Ropeye Pro LFR

Common sense says that bonding Dyneema with epoxy is unreliable, since it is made from polyethylene, which no adhesive can reliably bond to at high load. But anything that flares out the fibers, like a compression cable fitting on standing rigging, makes it impossible for the Dyneema to pull out without removing a big chunk of fiberglass with it. You are effectively creating an epoxy wedge that prevents the ropes slipping back into the hole.

A stopper knot can also work if all you need is a loop, but there are several reasons gluing is better. First, the epoxy seals the deck penetration, keeping out water. Second, the splayedstrands spread the load across the fiberglass. And finally, the splayed strands can be very low-profile if a small recess is provided. Most of the splayed strands can be sanded away, so long as the line and epoxy wedge under the hole remains intact.

Ultra Fairleads and Soft Padeyes
1. We used West System G/Flex epoxy, Antal low-friction rings, and 1/4-inch Amsteel to make our DIY padeyes.
Ultra Fairleads and Soft Padeyes
2. We carefully unlayed the fibers for bonding. Noticed the chamfered edge that presents a broader bonding surface.
Ultra Fairleads and Soft Padeyes
3. While the epoxy is still curing, we press the fibers down firmly to compress the fibers to flatten the surface.
DIY Padeye Tested to 5,400 lbs.

To make our do-it-yourself Dyneema padeye, we splayed the fibers and bonded them to fiberglass laminate (see page 8) using thickened epoxy. Since polyethylene fibers are notoriously difficult to bond, we expected our DIY padeye would not support the same high loads of factory-made Dyneema padeyes.

However, because the epoxy creates a wedge that fills the voids, it still prevents the Dyneema from pulling out. In the accompanying images, our DIY 3/16-inch Dyneema sample is being tested to 5,400 pounds of load. Assuming a 5:1 safety factor, the
padeye would be good for working loads up to about 1,000 pounds.

Ultra Fairleads and Soft Padeyes

1. Despite crimping caused by low-radius turn around the carabiner on our dynanometer, the 3/16 Dyneema showed no signs of failure under 5,400 pounds of load.

Ultra Fairleads and Soft Padeyes
2. The fibers on the bottom of our DIY fiber padeye didn’t budge. Like zinc used in poured-socket rigging terminals, the epoxy creates a wedge that holds the fibers in place.


ROPEYEStick-onXS and XSS3 mm0None220 lbs.$22
ROPEYE Loop8-14 mm5-8 mm112-18 mm900-2,200 lbs.$107
ROPEYE TDP (through-deck)8-18 mm5-8 mm112-18 mm2,420 max.$54
COLLIGO Soft padeye CSS-3110 mm7 mm119 mm2,500 lbs.$71
ANTAL T-LOCK TL2210 mm5 mm144 mm7,716 lbs.$161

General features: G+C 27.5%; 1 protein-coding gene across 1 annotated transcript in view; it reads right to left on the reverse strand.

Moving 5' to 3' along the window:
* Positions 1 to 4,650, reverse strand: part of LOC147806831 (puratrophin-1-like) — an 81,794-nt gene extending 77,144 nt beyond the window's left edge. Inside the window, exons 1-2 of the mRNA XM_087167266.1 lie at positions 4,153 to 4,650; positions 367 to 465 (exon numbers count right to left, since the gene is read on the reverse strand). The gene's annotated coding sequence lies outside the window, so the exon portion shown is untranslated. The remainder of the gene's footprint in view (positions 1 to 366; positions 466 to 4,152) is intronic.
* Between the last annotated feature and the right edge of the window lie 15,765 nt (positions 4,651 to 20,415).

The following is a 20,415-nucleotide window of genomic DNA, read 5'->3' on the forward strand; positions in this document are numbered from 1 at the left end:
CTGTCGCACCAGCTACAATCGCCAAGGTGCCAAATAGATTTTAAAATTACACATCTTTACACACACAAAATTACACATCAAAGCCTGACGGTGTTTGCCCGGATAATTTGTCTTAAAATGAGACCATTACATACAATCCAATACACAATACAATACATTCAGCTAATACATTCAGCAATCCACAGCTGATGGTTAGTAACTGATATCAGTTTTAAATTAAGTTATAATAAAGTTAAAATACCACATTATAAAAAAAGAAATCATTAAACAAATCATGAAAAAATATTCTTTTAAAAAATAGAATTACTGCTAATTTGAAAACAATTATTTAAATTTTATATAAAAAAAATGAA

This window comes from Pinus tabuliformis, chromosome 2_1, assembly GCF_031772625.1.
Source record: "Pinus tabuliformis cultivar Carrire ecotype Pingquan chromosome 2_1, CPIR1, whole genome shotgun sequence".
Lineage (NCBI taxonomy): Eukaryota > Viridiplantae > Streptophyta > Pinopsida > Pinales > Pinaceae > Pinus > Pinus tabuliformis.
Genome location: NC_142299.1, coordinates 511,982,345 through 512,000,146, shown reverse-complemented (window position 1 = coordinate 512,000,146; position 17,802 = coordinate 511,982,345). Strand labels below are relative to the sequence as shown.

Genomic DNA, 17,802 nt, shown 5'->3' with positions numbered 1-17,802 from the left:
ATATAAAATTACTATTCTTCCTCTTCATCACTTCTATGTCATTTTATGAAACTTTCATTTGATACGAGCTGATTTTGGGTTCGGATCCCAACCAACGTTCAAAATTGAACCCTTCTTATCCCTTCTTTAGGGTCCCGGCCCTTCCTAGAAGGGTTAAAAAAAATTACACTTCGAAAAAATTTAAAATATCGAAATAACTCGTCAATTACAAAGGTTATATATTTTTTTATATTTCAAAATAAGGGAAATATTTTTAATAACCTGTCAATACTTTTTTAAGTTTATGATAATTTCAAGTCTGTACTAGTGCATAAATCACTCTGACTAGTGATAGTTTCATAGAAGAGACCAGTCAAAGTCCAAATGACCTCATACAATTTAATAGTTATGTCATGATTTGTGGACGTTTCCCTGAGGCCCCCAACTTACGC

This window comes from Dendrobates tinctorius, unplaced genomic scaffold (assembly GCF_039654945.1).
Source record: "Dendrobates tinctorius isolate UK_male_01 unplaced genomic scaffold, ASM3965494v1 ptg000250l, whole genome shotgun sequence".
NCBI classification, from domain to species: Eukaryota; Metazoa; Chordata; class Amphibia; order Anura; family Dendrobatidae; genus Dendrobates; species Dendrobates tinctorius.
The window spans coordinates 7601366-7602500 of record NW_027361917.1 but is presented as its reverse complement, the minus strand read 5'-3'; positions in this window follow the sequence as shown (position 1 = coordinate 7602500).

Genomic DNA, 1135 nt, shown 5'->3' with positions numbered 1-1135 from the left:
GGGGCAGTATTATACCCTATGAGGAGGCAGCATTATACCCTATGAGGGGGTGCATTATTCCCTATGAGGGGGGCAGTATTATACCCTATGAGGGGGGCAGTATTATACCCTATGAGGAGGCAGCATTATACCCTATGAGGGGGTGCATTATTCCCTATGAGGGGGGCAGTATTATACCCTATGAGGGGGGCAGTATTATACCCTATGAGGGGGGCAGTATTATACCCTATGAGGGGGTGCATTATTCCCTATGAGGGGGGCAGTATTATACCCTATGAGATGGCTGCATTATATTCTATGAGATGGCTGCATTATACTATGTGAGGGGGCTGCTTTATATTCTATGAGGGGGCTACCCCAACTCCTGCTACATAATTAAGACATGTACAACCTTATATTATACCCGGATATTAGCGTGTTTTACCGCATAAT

WICHARD Tye-Tec10 mm7 mm120 mm4,200 lbs.$136
HARKEN Diamond base19 mm IDuser supplies46 mm3,500 lbs.$28
RONSTANNarrow Saddle16 mm IDuser supplies45 mmNot stated.$6
DIY PADEYE DIY PadeyeXS5 mm Dyneema and 3/16" fiberglass18 mm1,100 lbs.$3
DIY PADEYE DIY PadeyeS6 mm Dyneema and 1/4" fiberglass110 mm1,700 lbs.$4


ROPEYEStick-on10-14 mm3 mmNoneNALow friction ring (LFR)50-75 lbs.$70
ROPEYEPro10-14 mm5-8 mm116 mmLFRNot given$142
ROPEYE * Pushing12 mm5-8 mm118 mmLFR2,420 lbs.$54
COLLIGO * CSS-3110 mm7 mm119 mmLFR2,500 lbs.$71
ANTAL T-LOCK * TL2210 mm5 mm144 mmLFR7,716 lbs.$161
WICHARD * Tye-Tec DL10ALL10 mm7 mm120 mmLFR2,000 lbs.$136
RONSTAN Bullseye16 mm ID4-10 mm25 mmNylon &Not given$7
HARKEN Bolt-down16 mm ID4-10 mm26 mmLFR2,000 lbs.$38
DIY Flush mount10 mm5 mm25 mmLFR1,100 lbs.$16
DIY Flush mount10 mm6 mm26 mmLFR1,700 lbs.$20
DIY On sling16 mm5 mm0NALFR1,100 lbs.$17
Drew Frye
Drew Frye, Practical Sailor’s technical editor, has used his background in chemistry and engineering to help guide Practical Sailor toward some of the most important topics covered during the past 10 years. His in-depth reporting on everything from anchors to safety tethers to fuel additives have netted multiple awards from Boating Writers International. With more than three decades of experience as a refinery engineer and a sailor, he has a knack for discovering money-saving “home-brew” products or “hacks” that make boating affordable for almost anyone. He has conducted dozens of tests for Practical Sailor and published over 200 articles on sailing equipment. His rigorous testing has prompted the improvement and introduction of several marine products that might not exist without his input. His book “Rigging Modern Anchors” has won wide praise for introducing the use of modern materials and novel techniques to solve an array of anchoring challenges.